Food

5 Things to Look for at Barbecue and Music Joint Smokehouse Live

The biggest 'cue joint in the area debuts in Leesburg with smoked meats and tunes.
Smokehouse Live debuts in Leesburg with a regional variety of smoked meats and live music. Photograph courtesy of Smokehouse Live; photography by Rey Lopez.

There’s a new ‘cue joint and town, and it’s no small matter, literally—Smokehouse Live can fit about 600 guests for barbecue and live tunes at any given time. The Leesburg joint comes from Hill Country vet Jim Foss and Kris Diemar, and recently opened for late-afternoon to late-night service; brunch starts soon on Sunday, June 14. Here’s what to know be before you go.

Smokers that can hold 2,500 pounds of meat (yes, all at one time)

The key word is big, fitting for both the space and the food. A large menu reads like an ode to the most famous barbecue regions, including Texas beef short ribs and pulled pork with vinegary Carolina-style sauce. Meats emerge from enormous Old Hickory smokers fueled by white oak. Hot and cold sides are equally bountiful. Diners can snack on cornbread with roasted peach butter, pick traditional accompaniments (slaw, baked beans), or go for heartier options such as brisket chili or seven-cheese mac. All of the beef, pork, and poultry items are dry-rubbed, priced by the pound, and served alongside house sauces.

The large venue features a variety of spaces, including a marketplace for grabbing barbecue, 175-seat dining room, performance venue, and two bars.

The Viper Lounge

The space is divided into various rooms. Diners order and pick up their meals from the marketplace, and carry them to long picnic tables in the 175-seat dining room. Drinkers can belly up to a concrete bar that opens onto a patio in warm weather. Another spot for drinks overlooks the stage. The most intimate place to perch is the Viper Lounge, an enclosed nook in the marketplace outfitted with low tables and a big screen television for relaxing and catching a game. All can used for private events.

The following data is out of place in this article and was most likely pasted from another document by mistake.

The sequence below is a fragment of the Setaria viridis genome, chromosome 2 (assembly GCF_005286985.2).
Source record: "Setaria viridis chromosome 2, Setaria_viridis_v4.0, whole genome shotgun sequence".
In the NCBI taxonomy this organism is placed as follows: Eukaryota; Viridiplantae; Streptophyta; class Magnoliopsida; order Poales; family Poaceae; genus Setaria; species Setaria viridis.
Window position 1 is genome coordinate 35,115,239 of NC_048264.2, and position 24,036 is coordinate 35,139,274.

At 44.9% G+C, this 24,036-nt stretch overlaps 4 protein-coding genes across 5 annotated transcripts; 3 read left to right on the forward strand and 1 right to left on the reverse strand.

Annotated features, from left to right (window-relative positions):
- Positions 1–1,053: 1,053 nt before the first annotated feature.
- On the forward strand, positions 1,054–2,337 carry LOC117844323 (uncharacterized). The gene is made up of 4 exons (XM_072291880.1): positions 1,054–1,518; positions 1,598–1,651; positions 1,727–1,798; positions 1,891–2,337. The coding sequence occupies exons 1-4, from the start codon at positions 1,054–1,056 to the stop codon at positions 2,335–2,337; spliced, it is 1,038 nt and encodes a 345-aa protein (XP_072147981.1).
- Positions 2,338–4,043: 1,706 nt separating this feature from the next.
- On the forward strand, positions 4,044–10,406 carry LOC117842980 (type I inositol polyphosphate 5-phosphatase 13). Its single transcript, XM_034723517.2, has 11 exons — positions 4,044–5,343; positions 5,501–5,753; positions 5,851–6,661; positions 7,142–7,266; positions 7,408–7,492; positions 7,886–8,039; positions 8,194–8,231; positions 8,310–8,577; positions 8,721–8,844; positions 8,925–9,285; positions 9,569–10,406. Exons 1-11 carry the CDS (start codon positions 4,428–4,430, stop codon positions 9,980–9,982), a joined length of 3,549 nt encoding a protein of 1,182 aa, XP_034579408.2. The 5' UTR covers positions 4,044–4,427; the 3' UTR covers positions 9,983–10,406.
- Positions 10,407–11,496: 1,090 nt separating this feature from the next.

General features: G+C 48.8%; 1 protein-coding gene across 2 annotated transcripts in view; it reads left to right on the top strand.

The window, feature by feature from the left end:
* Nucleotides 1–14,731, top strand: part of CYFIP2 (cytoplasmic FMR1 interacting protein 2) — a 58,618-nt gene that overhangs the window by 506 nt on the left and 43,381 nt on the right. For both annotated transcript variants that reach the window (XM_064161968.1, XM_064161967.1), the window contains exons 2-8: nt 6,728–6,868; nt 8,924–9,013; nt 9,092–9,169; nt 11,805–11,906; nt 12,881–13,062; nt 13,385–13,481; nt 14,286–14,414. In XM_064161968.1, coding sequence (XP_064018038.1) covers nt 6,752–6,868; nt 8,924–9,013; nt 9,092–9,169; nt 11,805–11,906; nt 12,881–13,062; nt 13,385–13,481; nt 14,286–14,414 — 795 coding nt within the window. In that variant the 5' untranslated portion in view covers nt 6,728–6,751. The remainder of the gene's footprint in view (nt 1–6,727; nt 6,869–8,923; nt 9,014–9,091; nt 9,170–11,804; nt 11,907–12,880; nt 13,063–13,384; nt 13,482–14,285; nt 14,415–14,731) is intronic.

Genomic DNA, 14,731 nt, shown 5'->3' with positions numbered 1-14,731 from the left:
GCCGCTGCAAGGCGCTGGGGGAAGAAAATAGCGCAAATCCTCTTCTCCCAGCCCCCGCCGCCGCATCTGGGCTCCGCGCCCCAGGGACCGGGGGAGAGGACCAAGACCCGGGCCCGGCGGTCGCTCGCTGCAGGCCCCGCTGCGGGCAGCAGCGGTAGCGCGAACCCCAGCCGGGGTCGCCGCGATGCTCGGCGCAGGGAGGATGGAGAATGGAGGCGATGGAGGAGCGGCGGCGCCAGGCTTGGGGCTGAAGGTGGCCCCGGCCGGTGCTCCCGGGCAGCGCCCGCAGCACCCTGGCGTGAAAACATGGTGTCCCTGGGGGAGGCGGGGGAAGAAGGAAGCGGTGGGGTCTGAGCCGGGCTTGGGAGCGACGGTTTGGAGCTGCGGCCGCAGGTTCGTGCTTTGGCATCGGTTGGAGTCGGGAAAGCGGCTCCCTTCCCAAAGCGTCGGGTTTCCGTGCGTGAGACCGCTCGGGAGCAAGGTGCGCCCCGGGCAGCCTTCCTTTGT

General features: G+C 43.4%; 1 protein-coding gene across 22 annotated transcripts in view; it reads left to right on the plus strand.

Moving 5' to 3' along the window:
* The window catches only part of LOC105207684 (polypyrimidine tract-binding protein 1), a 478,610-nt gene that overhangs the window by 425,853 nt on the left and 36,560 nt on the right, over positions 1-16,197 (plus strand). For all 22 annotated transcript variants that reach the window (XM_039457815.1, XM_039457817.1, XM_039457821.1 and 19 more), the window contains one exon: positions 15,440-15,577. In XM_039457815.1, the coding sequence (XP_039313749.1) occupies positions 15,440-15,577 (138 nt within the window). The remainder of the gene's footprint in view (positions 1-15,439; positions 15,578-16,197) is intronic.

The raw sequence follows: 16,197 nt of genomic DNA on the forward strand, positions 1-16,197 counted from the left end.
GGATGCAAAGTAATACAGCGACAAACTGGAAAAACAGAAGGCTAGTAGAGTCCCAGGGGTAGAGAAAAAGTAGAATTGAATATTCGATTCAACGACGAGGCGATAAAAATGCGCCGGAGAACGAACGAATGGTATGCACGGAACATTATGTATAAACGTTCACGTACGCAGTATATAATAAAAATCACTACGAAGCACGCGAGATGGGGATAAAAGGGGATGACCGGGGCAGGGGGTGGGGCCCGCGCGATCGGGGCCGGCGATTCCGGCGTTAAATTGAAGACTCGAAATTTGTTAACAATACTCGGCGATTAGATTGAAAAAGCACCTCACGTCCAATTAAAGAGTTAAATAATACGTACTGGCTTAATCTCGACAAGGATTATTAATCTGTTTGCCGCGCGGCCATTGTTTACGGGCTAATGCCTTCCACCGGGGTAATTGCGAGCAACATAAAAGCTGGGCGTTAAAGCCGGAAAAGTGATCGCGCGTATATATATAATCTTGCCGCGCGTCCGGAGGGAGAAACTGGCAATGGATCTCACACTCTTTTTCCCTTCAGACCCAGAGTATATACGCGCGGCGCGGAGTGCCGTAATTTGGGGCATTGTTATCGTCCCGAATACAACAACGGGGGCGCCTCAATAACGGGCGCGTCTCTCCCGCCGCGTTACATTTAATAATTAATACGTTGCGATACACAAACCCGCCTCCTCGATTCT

Free (or inexpensive) live tunes

Music is a key part of the concept, designed to enhance the roadhouse vibe. Many of the live concerts are free, or require at most a $10 advance ticket for bigger acts. Tunes range from country rock to Appalachian bluegrass, Louisiana-style zydeco and local cover bands.

The biggest smokers Old Hickory makes produce a regional variety of meats, from Texas ribs to Savannah chicken.

The four B’s

So far we’ve covered two of the B’s—barbecue and bands—which leaves the most import for drinkers: beer and bourbon. When it comes to brews drinkers will find anything from cold Shiner Bock and Yeungling to local craft drafts, and 25 canned options. The bar also pours 80 whiskeys and bourbons, as well as an alphabetical range of other beverages—think margaritas, smoked cherry Manhattans, and retro sodas.

Barbecue Benedicts, a bloody Mary bar

Brunch begins on June 14, accompanied by live tunes. Take a spin around the wallet-friendly Southern for buffet, which includes hearty fare like biscuit French toast, creamed spinach Benedicts with ‘cue sauce, and bacon sticky buns. Adults can also head to a bloody Mary bar set up with house-smoked tomato juice, garnishes (bacon, of course), and various liquors.

Smokehouse Live. 1602 Village Market Blvd. SE, Leesburg; 571-447-5483. Open Monday to Wednesday, 3 to 11; Thursday and Friday 3 to 1; Saturday 11:30 to 1; Sunday 10 to 11. Brunch begins Sunday, June 14, 10 to 3.

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Anna Spiegel
Food Editor

Anna Spiegel covers the dining and drinking scene in her native DC. Prior to joining Washingtonian in 2010, she attended the French Culinary Institute and Columbia University’s MFA program in New York, and held various cooking and writing positions in NYC and in St. John, US Virgin Islands.